Murder Plain and Simple
Remembering Philando Castile. Photo by Courtney Pedroza/AP
No wonder Minnesota police waited until Tuesday - several days after one of their own was acquitted - to release dashcam video of last July's shooting of Philando Castile for, as his grieving, trenchant mother put it, being "black in the wrong place." The harrowing video shows a panicked Jeronimo Yanez, seconds after stopping Castile allegedly for a busted brake light but evidently for his black skin and "wide nose," frantically screaming at Castile not to reach for the gun he had just politely told Yanez he legally had - thanks NRA - and was not in fact reaching for; Yanez then wildly shoots, seven times, into the car while repeatedly yelling "Fuck!" over the screams of Castile's girlfriend Diamond Reynolds.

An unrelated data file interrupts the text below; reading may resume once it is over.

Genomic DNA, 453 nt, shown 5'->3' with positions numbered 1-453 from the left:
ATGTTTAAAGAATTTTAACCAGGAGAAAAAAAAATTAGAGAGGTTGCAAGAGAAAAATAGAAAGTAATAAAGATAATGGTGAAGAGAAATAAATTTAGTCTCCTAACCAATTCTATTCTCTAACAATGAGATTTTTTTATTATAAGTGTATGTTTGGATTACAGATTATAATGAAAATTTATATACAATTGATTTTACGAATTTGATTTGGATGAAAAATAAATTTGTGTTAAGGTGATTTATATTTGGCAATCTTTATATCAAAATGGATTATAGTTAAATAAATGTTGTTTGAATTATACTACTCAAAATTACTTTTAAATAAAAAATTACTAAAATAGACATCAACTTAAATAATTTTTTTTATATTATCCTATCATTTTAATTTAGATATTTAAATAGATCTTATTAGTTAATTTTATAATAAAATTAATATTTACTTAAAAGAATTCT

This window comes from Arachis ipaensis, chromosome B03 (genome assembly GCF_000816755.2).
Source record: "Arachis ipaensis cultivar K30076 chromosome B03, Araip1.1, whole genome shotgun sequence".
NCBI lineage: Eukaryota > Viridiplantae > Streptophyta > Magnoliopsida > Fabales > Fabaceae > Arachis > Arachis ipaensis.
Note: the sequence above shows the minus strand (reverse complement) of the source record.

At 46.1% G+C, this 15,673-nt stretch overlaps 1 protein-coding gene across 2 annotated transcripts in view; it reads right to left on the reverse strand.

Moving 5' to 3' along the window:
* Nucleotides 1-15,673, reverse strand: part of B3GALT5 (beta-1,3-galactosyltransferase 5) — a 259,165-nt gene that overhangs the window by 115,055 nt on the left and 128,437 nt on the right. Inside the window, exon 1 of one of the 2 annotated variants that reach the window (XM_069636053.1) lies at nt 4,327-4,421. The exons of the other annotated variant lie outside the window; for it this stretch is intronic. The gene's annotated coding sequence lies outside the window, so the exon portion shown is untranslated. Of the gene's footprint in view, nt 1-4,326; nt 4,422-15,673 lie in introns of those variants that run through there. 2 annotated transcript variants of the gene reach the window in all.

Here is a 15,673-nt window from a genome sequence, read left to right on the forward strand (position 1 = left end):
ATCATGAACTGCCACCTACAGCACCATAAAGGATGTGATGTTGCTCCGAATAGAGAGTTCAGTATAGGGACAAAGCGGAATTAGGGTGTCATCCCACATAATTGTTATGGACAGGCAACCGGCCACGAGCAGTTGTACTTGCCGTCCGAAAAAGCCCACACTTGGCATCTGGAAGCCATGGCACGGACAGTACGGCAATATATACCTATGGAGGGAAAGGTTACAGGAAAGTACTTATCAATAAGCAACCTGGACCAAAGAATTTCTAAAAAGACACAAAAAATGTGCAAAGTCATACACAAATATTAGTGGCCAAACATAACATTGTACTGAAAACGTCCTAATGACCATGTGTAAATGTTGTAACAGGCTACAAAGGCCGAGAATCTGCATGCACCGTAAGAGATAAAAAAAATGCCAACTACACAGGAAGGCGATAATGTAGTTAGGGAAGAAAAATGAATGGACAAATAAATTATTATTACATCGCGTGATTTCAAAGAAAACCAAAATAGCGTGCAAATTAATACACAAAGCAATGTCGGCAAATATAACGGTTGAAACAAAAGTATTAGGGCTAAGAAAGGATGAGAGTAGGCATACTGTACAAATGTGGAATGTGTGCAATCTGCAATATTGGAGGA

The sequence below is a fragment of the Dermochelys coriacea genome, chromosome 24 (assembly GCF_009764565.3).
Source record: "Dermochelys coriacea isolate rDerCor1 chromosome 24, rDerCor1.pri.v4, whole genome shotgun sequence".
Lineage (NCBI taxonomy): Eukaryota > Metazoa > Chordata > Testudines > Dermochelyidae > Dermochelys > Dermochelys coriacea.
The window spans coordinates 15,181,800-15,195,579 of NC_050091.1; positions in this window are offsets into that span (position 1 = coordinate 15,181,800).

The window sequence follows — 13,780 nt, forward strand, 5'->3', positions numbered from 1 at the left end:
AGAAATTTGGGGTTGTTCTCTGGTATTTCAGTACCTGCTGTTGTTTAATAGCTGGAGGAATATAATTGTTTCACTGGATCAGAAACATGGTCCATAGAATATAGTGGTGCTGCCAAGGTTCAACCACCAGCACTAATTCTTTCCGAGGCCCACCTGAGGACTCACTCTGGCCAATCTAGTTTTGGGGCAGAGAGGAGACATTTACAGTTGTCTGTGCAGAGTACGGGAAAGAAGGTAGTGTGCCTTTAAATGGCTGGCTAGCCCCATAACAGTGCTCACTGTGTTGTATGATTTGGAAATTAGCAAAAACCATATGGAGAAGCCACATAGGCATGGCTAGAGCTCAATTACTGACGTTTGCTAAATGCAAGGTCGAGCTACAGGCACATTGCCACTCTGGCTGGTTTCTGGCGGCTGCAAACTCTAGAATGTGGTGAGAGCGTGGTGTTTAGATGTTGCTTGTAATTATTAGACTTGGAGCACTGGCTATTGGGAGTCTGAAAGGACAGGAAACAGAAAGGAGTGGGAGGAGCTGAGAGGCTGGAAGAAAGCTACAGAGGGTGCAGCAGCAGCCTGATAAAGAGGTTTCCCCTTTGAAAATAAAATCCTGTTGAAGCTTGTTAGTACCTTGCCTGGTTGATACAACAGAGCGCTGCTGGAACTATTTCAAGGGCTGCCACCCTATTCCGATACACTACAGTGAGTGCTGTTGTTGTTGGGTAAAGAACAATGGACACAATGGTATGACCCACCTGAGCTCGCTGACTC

On Friday, a jury somehow found Yanez not guilty of manslaughter - despite reportedly having both seen the video and heard his bizarre testimony that "I thought I was gonna die" because he smelled pot and if Castile had "the audacity to smoke marijuana...then what care does he give about me?” The verdict sparked righteous rage from a community that feels “we are being hunted,” in the words of Philando's mom Valerie Castile, who with other family members found an eloquence beyond us. "People have died for us to have these rights and now we're devolving," she said. "What is it going to take?" Reynolds after the verdict: "God help America.” A friend John Thompson: "It's a punch in the gut...I’m so tired of being tired, I’m so tired of being sad, I’m so tired of being angry at this system.” This system, the video makes clear, allows an execution in cold blood of a black man, even one fully compliant. For activist Shaun King, it was a "legal lynching." "This officer should have been convicted for murder," he writes, but this is America. 2017."